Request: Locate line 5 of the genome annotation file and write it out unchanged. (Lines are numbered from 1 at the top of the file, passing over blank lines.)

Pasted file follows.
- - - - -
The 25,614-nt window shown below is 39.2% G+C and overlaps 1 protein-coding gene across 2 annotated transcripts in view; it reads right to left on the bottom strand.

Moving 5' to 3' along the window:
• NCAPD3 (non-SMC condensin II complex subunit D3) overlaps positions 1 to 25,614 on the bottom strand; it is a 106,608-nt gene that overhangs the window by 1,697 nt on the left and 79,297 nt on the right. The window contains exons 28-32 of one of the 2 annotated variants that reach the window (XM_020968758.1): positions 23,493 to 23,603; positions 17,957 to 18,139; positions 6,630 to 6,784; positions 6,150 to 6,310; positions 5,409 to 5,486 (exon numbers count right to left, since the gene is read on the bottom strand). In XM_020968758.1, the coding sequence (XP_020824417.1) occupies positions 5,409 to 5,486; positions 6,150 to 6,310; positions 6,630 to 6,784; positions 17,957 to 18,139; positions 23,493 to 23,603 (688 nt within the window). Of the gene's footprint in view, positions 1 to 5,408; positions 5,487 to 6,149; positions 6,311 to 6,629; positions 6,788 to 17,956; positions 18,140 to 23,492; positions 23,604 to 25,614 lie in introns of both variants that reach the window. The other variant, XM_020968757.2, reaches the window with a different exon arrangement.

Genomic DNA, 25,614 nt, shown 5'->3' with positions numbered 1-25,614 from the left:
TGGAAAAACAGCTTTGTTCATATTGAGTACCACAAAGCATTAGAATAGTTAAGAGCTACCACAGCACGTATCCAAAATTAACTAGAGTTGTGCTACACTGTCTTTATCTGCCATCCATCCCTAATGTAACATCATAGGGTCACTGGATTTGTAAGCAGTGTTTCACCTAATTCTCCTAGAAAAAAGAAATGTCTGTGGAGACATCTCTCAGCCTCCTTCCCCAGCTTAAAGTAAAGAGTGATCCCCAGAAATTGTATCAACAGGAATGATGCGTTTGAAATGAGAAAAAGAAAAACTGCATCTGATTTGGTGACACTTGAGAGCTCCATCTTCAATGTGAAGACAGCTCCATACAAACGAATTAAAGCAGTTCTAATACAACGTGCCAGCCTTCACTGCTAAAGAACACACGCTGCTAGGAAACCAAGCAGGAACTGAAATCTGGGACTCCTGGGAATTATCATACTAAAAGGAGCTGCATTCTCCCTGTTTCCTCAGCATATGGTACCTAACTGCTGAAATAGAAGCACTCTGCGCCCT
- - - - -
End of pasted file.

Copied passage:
TGGAAAAACAGCTTTGTTCATATTGAGTACCACAAAGCATTAGAATAGTTAAGAGCTACCACAGCACGTATCCAAAATTAACTAGAGTTGTGCTACACTGTCTTTATCTGCCATCCATCCCTAATGTAACATCATAGGGTCACTGGATTTGTAAGCAGTGTTTCACCTAATTCTCCTAGAAAAAAGAAATGTCTGTGGAGACATCTCTCAGCCTCCTTCCCCAGCTTAAAGTAAAGAGTGATCCCCAGAAATTGTATCAACAGGAATGATGCGTTTGAAATGAGAAAAAGAAAAACTGCATCTGATTTGGTGACACTTGAGAGCTCCATCTTCAATGTGAAGACAGCTCCATACAAACGAATTAAAGCAGTTCTAATACAACGTGCCAGCCTTCACTGCTAAAGAACACACGCTGCTAGGAAACCAAGCAGGAACTGAAATCTGGGACTCCTGGGAATTATCATACTAAAAGGAGCTGCATTCTCCCTGTTTCCTCAGCATATGGTACCTAACTGCTGAAATAGAAGCACTCTGCGCCCT